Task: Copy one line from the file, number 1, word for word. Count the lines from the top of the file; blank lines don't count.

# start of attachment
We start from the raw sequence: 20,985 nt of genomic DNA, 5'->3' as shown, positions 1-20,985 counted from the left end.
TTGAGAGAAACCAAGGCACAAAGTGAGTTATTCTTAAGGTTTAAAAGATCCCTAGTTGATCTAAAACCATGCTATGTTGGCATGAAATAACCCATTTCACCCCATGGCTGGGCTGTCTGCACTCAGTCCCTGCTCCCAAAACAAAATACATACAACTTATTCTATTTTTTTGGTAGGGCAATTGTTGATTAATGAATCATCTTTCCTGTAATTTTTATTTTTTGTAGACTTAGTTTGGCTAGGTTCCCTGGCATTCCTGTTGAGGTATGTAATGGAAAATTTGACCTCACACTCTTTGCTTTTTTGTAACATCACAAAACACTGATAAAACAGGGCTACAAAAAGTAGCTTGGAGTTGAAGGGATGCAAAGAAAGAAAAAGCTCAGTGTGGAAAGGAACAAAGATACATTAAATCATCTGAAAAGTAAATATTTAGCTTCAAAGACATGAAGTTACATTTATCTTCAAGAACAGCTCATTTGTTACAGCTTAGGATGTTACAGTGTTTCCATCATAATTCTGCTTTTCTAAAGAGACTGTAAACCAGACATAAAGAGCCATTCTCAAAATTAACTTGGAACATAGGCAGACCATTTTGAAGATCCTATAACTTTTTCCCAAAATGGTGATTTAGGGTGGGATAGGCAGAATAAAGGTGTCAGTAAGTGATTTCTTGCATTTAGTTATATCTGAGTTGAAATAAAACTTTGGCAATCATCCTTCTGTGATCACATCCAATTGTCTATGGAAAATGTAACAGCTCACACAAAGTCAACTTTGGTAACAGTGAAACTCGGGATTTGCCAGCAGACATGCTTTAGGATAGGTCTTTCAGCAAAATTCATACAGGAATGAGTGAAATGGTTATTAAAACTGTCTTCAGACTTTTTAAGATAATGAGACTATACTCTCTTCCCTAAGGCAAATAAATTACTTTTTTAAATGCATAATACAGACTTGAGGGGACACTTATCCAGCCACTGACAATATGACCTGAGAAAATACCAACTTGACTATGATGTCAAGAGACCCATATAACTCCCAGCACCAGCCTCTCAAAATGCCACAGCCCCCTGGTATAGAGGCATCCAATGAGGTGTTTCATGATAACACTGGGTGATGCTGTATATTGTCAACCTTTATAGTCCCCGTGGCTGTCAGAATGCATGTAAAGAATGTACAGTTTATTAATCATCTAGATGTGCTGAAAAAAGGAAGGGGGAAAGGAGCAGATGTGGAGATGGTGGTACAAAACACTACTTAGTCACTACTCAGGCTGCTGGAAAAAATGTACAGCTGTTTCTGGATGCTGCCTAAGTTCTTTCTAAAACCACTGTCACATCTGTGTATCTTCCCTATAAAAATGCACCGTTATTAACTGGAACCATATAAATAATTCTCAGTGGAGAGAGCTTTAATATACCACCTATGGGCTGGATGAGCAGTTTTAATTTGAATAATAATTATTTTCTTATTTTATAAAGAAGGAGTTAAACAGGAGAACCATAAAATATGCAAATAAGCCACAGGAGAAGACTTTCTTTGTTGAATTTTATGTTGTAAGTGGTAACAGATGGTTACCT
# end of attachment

We start from the raw sequence: 20,985 nt of genomic DNA, 5'->3' as shown, positions 1-20,985 counted from the left end.